Hurricane Harvey: A Look Back at Houston’s Road to Recovery

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(Last Updated On: September 24, 2018)

Photo caption:  Hurricane Harvey Flooding and Damage  Image attribution: By Jill Carlson ( from Roman Forest, Texas, USA (Hurricane Harvey Flooding and Damage) [CC BY 2.0 (], via Wikimedia Commons

By Morgan Chassidy Knotts

I had always heard that Houston was called a giant soup bowl because of all the bayous we have here. Last year, we experienced Hurricane Harvey and the capacity of the city was put to the test. We’ve all seen the televised images of the entire city under water. The damage caused by the storm was so great, only a small percentage of the population wasn’t affected in some way. Since that time, Houstonians have experienced a movement, becoming #StrongerTogether and have represented that #HoustonStrong spirit to the world! We have always tried to be an example of helping our neighbors in their time of need, but the challenge now is, rising to the test when we ourselves are the ones that are in need. As I look over the landscape of the city, I see diverse unity. Although each of us who has been affected are dealing with our personal trauma, we still find ways to comfort each other along the way.

Many citizens who were affected by Harvey were still in the process of recovering from the “Tax Day” flood and “Memorial Day” flood of 2016, that devastated a large part of the Houston community. Just when we thought the loss of memories, valuables, and family heirlooms were over, we lost the few things that remained during Hurricane Harvey. As I begin to rebuild my home today, just as I was starting to rebuild during Harvey because of the 2016 floods, I am still extremely thankful. The spirit of the people is what keeps Houston alive! The loss of a lifetime of worldly possessions is not capable of breaking the spirit of this great city.

City officials have been continuously working to help as many of our citizens as possible. Not only has the city stepped up, but there have been great strides in charity within our communities and the countless donations made by the private business sector have helped to support the city. We see companies donating time, effort and resources to help support those in need. There is a small percent who have chosen to capitalize on the misfortune of others. We see examples of this shown through the increase in landfill pricing to dump trash, the increase of gas pricing during our time of need, or even commercializing donations to recovery efforts for profitable gain. These things pale in comparison to the good this event has brought out of this nation. We have had worldwide recovery support and we are thankful to be recipients of the love shown by so many who care for the success of Houston.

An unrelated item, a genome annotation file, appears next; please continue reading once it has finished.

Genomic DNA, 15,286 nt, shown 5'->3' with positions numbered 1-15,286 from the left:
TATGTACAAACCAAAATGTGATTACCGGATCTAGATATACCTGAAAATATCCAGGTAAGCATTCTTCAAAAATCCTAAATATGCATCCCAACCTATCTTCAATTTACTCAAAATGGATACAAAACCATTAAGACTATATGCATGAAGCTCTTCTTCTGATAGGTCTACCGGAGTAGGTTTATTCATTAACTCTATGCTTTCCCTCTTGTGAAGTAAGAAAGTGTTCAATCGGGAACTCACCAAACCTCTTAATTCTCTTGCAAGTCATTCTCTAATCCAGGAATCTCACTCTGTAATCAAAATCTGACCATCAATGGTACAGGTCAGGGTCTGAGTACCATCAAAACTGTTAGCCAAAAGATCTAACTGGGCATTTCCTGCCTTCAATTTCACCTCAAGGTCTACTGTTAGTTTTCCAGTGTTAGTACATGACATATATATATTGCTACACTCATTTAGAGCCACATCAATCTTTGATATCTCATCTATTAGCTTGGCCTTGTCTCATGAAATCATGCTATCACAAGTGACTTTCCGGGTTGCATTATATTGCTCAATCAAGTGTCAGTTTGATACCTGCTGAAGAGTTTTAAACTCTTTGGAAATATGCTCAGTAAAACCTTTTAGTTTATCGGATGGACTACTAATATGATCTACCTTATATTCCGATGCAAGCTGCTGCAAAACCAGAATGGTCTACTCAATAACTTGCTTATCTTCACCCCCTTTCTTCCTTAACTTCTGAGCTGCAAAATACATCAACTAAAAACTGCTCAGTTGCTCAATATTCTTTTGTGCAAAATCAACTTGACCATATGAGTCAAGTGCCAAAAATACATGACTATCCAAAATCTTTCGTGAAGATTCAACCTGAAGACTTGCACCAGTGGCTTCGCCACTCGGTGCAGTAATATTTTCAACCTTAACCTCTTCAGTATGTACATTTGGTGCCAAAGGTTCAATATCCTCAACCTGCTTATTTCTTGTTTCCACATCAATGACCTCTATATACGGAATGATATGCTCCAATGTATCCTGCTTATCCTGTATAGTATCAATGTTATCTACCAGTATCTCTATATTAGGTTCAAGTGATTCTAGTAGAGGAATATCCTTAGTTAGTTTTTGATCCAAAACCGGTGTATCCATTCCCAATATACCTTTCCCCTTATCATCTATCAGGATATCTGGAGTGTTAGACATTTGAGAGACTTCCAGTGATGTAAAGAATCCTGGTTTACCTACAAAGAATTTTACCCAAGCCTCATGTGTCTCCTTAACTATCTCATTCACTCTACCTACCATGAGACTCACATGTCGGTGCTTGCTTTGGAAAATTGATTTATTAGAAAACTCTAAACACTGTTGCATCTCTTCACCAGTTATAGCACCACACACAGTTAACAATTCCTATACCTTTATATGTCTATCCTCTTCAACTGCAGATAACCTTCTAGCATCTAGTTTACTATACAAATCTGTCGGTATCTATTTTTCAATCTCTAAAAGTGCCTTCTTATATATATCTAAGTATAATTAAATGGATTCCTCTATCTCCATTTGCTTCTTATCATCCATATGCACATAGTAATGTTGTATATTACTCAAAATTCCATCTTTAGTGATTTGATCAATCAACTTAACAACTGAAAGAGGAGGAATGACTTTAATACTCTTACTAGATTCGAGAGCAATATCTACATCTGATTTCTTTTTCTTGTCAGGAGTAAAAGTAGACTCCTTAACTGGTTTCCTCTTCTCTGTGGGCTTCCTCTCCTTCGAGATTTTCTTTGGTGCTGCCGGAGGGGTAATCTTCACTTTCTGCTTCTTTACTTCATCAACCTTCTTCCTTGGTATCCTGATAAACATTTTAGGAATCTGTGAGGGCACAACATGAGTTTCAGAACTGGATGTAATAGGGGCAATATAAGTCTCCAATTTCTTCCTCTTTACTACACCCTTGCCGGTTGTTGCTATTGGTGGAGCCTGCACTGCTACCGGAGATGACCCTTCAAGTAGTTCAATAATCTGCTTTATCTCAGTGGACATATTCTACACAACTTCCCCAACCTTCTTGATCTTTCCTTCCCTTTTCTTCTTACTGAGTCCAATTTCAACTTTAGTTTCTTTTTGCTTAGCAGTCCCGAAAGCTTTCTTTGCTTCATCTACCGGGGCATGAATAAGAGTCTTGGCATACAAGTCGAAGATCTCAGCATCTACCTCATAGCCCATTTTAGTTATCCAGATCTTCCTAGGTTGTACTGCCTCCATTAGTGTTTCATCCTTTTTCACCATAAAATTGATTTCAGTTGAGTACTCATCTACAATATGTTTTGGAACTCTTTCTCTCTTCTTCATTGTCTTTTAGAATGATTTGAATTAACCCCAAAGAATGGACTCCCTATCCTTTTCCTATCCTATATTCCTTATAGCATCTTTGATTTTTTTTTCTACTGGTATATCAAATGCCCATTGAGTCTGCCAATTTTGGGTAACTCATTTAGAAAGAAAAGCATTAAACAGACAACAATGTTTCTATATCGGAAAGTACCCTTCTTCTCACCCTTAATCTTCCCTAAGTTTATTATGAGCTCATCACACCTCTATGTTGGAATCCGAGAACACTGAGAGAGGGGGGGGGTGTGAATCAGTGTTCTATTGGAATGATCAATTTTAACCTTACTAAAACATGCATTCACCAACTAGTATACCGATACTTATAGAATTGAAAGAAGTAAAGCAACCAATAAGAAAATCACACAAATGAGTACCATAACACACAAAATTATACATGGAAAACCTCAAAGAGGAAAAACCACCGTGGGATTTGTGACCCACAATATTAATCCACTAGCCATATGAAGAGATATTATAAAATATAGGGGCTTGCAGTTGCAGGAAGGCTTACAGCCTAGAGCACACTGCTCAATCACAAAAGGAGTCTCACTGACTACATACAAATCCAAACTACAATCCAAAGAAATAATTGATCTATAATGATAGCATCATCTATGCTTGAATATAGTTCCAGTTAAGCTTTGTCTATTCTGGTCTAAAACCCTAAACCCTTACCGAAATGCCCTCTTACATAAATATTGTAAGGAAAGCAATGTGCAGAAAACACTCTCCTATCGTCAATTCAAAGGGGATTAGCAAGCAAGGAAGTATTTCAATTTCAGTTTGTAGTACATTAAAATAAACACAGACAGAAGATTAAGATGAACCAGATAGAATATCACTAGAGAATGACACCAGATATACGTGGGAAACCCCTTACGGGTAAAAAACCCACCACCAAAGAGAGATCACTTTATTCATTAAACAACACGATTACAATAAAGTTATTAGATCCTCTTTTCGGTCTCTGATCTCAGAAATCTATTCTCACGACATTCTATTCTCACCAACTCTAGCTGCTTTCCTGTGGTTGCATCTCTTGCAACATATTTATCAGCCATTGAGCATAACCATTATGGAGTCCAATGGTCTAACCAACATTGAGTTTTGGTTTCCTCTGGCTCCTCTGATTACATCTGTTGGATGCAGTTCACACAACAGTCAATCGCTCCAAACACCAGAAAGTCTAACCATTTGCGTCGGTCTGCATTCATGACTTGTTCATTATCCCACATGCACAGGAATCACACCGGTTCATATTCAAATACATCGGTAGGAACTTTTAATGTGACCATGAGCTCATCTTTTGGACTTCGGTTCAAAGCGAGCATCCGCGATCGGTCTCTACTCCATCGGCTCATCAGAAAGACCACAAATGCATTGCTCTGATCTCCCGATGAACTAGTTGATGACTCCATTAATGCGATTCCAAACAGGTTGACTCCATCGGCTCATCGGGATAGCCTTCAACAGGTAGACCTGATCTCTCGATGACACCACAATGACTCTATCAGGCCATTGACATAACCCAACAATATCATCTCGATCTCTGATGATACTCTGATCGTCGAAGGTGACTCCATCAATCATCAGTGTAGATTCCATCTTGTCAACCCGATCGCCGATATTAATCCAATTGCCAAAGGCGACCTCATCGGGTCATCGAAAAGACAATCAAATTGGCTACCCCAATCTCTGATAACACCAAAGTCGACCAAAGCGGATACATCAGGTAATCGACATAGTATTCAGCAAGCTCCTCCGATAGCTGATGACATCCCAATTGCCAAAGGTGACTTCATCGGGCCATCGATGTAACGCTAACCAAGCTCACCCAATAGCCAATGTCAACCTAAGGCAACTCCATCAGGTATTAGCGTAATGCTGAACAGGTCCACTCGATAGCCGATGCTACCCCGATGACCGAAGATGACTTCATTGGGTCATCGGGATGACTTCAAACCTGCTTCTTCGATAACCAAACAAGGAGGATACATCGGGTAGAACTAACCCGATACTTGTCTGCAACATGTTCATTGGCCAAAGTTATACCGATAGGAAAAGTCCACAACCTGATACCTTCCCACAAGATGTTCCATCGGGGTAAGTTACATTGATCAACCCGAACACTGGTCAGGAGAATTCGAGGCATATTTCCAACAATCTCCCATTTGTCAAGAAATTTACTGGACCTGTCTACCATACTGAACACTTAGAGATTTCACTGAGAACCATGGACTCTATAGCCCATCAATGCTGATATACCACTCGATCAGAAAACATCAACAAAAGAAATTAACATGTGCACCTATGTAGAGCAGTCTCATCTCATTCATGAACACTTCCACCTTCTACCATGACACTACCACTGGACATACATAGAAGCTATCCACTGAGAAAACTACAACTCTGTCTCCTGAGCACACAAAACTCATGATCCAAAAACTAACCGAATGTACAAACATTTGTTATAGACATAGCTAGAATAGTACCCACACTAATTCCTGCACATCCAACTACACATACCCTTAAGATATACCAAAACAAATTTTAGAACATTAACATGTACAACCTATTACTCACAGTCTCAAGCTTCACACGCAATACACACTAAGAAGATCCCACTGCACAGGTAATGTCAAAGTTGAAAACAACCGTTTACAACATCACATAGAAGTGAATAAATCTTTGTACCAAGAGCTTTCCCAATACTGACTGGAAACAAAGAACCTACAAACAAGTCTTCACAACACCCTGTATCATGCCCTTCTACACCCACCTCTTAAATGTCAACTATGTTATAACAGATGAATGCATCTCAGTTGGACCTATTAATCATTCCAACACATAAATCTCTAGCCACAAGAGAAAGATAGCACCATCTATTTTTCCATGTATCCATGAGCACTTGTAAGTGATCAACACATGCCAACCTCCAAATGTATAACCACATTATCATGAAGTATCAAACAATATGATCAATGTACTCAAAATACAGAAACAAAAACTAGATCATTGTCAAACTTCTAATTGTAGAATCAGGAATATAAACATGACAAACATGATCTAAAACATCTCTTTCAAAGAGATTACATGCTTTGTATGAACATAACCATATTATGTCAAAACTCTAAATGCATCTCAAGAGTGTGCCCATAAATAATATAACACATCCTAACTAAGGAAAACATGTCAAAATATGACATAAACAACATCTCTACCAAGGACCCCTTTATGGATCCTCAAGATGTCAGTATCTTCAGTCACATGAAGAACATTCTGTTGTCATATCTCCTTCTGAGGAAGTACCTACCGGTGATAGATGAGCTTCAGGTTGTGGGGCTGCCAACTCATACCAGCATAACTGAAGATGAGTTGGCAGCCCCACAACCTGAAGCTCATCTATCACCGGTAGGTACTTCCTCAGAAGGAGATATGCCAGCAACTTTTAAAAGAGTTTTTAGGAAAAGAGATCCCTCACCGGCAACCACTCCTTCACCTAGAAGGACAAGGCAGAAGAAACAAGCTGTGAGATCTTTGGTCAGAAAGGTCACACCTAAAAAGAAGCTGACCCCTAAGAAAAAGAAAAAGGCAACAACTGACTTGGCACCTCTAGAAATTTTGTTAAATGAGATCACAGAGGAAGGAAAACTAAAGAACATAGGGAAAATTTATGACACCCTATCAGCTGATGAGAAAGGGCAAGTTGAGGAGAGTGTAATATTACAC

The faith community is still hosting mission outreach programs, clothing drives, and providing food pantries to some of the hardest hit areas of the city. The overall spirit of the city feels like healing. As we start to recover from this trauma, we keep in mind our brothers and sisters that are still living in homes with moldy conditions who may not receive any assistance. There are some who lost everything they had, including their homes. There are some who will have to accept a property buy out because the damage is too great to begin again. Then there are some of us who will return home, only to find that after surviving many of life’s previous storms, that things may never be as before.

As we reflect on how far the city of Houston has come this past year, let’s all do our part to continue to help each other through the recovery process. You never know how effective you can be to help those who are still in need. It has taken a village of contractors, volunteers, and spiritual advisers to help carry me through this time. An invaluable resource that has provided the greatest help to my family is the Rebuilding Houston Together Program. If there are any elderly or disabled homeowners still experiencing difficulties since Hurricane Harvey, they may qualify to have repairs to their homes sponsored by the City of Houston through the Rebuilding Together Houston Program.

About the Author

Morgan Chassidy Knotts of Houston, TX  grew up in the Acres Homes community enjoying all genres of music. Beginning during her early childhood until her adolescent years she performed in her church and school choirs. After spending time pursuing other collegiate and career options she was led back to her first loves, writing and music. Although it had been several years since she had really been disciplined with her craft, she never lost her love for writing or music. When she began to pursue writing for her music career again, the process was longer and proven to be much tougher than she remembered, but her love of music would not let opposition win.

Hurricane Harvey: A Look Back at the Road to Recovery